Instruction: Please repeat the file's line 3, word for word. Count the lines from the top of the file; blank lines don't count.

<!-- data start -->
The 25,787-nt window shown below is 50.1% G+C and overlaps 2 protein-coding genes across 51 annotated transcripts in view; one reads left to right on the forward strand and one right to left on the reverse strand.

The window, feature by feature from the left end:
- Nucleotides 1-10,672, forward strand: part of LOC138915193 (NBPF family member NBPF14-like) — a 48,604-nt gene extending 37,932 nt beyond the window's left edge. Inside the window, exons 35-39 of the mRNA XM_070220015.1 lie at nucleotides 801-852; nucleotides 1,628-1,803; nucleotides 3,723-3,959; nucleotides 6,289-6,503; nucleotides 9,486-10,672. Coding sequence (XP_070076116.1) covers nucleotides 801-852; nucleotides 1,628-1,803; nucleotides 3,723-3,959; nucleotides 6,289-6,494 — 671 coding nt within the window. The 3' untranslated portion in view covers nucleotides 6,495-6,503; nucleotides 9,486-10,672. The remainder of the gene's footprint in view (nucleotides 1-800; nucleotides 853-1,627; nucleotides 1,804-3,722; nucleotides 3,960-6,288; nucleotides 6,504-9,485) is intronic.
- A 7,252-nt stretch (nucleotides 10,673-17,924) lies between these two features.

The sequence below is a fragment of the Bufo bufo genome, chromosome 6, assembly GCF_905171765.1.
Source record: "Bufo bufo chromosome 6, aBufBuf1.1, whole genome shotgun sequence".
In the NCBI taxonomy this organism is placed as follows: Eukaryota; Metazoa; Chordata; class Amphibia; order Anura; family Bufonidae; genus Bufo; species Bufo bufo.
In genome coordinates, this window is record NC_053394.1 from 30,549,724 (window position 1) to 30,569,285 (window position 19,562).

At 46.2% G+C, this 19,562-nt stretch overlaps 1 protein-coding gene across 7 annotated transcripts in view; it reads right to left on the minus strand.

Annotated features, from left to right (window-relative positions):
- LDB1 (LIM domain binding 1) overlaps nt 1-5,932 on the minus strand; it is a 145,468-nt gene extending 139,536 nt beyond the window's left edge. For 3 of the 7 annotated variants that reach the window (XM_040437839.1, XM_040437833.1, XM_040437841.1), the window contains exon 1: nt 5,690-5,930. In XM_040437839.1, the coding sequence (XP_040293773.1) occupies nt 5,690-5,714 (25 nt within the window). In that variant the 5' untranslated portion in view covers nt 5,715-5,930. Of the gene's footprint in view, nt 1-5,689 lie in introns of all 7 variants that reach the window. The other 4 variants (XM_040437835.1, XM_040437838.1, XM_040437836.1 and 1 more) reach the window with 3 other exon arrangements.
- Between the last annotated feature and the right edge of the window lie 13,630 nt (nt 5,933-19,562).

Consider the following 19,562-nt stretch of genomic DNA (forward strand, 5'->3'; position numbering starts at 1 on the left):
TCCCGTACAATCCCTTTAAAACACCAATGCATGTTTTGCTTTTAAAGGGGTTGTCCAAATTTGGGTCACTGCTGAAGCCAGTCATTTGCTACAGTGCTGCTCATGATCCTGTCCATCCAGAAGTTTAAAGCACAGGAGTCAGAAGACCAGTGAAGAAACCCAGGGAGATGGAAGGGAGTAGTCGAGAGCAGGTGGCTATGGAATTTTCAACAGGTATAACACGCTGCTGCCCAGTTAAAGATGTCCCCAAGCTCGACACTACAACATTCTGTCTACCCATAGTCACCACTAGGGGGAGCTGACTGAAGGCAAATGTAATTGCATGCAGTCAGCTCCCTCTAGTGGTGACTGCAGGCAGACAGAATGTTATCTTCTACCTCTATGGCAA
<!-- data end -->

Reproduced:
- Nucleotides 1-10,672, forward strand: part of LOC138915193 (NBPF family member NBPF14-like) — a 48,604-nt gene extending 37,932 nt beyond the window's left edge. Inside the window, exons 35-39 of the mRNA XM_070220015.1 lie at nucleotides 801-852; nucleotides 1,628-1,803; nucleotides 3,723-3,959; nucleotides 6,289-6,503; nucleotides 9,486-10,672. Coding sequence (XP_070076116.1) covers nucleotides 801-852; nucleotides 1,628-1,803; nucleotides 3,723-3,959; nucleotides 6,289-6,494 — 671 coding nt within the window. The 3' untranslated portion in view covers nucleotides 6,495-6,503; nucleotides 9,486-10,672. The remainder of the gene's footprint in view (nucleotides 1-800; nucleotides 853-1,627; nucleotides 1,804-3,722; nucleotides 3,960-6,288; nucleotides 6,504-9,485) is intronic.